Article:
France used anti-terrorism laws to curb legitimate protest, says Amnesty International

The powers, allow security forces to monitor suspects and carry out searches without warrants, place suspects under house arrest, and ban public gatherings.

AFP May 31, 2017 12:29:38 IST
France used anti-terrorism laws to curb legitimate protest, says Amnesty International

Paris: Strict anti-terrorism measures brought in by France following jihadist attacks have been used to curb legitimate protests, the human rights group Amnesty International said on Wednesday.

The powers, imposed after attacks in Paris left 130 dead in November 2015, allow security forces to monitor suspects and carry out searches without warrants, place suspects under house arrest, and ban public gatherings.

Since the state of emergency was declared, authorities have issued 155 decrees prohibiting public assembly, and imposed 639 measures preventing specific individuals from taking part in demonstrations, Amnesty said.

France used antiterrorism laws to curb legitimate protest says Amnesty International

File image of Amnesty International observers in France. Getty Images

Of those, the majority targeted people protesting labour law reforms. A raft of measures were also brought in to curb demonstrations following this month's presidential elections.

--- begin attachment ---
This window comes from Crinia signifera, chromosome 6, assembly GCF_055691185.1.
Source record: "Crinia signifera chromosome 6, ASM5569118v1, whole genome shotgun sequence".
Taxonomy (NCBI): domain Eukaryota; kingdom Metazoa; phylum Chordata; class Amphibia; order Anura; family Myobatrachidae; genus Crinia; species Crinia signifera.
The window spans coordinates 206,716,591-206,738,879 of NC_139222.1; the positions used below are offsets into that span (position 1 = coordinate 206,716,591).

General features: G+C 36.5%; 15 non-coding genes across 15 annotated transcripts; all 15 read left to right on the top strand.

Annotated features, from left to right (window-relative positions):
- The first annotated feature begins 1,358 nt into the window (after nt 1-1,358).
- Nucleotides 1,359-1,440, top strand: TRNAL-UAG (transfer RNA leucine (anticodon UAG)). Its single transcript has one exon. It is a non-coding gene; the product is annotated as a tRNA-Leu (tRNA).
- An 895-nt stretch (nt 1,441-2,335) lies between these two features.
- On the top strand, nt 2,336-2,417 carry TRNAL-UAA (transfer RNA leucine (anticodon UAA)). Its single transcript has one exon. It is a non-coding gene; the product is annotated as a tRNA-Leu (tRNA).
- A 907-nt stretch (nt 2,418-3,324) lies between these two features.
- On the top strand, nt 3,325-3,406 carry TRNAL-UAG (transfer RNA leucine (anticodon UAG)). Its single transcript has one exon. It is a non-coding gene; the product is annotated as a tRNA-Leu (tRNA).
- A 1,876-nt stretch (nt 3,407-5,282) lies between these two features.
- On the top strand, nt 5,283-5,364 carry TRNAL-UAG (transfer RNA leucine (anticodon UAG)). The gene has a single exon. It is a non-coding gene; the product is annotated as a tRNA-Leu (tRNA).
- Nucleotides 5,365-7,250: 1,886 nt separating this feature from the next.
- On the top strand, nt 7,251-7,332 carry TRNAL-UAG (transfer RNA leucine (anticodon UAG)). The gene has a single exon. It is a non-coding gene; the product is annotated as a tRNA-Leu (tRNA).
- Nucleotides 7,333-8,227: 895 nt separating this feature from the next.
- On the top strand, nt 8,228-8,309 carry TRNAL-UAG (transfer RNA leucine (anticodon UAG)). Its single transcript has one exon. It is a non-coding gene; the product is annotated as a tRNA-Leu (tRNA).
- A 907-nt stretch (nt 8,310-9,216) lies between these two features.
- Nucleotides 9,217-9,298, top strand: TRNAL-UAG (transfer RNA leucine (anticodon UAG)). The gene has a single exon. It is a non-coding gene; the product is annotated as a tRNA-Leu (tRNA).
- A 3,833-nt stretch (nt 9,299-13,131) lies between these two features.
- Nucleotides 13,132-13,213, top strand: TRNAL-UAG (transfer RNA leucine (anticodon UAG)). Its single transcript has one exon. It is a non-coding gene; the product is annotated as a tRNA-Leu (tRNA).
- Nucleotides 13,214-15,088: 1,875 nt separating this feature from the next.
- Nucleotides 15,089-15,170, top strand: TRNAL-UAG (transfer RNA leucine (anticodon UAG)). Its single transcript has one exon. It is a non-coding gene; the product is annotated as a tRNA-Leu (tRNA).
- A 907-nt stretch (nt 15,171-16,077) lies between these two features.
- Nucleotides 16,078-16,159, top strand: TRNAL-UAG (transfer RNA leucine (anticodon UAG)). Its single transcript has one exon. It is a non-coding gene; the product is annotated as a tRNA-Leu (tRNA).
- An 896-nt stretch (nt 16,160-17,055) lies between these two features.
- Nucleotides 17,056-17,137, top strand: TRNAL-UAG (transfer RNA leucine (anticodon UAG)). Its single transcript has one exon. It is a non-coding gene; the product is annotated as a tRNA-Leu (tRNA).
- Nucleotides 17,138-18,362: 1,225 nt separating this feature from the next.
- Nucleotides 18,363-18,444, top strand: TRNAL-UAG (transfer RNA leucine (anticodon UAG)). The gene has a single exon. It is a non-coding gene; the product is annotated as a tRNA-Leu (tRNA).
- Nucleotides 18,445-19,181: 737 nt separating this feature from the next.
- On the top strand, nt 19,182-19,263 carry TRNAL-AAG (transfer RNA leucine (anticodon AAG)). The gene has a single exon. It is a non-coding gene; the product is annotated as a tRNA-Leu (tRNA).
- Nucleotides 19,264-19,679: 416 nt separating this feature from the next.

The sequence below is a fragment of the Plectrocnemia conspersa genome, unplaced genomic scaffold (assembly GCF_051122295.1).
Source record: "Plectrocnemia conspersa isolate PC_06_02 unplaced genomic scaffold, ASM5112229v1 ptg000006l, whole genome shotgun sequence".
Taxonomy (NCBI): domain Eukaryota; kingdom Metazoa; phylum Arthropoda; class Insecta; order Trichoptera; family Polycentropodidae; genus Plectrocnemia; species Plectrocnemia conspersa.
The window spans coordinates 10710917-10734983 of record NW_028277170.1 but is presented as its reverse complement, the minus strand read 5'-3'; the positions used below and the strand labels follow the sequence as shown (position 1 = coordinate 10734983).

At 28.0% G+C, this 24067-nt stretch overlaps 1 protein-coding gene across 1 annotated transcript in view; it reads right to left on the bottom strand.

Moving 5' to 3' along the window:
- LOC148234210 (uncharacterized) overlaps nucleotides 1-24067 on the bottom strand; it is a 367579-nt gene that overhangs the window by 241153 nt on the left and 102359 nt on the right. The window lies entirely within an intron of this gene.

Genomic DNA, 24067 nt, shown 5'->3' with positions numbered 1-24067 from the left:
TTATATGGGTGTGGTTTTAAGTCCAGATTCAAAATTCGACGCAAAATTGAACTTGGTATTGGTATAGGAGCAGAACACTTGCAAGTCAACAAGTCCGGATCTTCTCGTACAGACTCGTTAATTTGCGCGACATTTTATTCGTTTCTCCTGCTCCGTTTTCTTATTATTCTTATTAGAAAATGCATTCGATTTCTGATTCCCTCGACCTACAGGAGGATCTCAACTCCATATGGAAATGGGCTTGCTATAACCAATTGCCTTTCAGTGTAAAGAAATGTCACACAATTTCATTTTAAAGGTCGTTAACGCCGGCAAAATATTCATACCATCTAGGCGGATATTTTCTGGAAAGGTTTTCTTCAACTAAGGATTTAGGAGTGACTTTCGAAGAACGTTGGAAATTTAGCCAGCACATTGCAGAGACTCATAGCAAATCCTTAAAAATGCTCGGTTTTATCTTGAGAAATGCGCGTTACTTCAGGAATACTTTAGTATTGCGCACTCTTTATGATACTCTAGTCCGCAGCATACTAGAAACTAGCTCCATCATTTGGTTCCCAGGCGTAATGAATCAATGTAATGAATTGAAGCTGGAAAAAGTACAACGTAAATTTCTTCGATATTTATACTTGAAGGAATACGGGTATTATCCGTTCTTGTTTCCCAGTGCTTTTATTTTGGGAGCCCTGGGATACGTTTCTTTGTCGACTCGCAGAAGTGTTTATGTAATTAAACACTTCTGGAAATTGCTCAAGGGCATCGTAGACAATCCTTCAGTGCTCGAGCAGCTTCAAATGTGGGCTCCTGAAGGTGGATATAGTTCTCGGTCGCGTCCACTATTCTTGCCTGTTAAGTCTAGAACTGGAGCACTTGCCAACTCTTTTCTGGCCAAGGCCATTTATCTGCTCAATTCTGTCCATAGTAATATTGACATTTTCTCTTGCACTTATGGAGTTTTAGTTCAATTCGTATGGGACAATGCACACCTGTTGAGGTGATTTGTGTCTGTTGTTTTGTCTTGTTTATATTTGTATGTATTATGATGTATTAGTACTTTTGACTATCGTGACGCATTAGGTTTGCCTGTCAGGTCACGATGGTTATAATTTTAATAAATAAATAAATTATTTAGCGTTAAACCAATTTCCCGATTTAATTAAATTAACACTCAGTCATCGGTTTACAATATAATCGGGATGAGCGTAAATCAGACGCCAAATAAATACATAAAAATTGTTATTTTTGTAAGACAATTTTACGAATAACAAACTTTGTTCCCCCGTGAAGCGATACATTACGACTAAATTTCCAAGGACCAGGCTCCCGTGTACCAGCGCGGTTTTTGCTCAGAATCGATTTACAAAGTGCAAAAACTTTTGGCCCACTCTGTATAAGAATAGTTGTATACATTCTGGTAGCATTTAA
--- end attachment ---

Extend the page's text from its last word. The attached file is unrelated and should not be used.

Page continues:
"Emergency laws intended to protect the French people from the threat of terrorism are instead being used to restrict their rights to protest peacefully," said Marco Perolini, Amnesty International's researcher on France.

"Under the cover of the state of emergency, rights to protest have been stripped away with hundreds of activists, environmentalists, and labour rights campaigners unjustifiably banned from participating in protests."

The report "A right not a threat: Disproportionate restrictions on demonstrations under the State of Emergency in France" comes a week after new president Emmanuel Macron announced his intention to extend the state of emergency.

His prime minister Edouard Philippe said the terror threat remained "very high" after plans were announced to extend the emergency measures for the sixth time, until 1 November.

Francois Hollande, president at the time the wide-ranging powers were introduced, declared that France was "at war" and deployed troops to patrol the streets.

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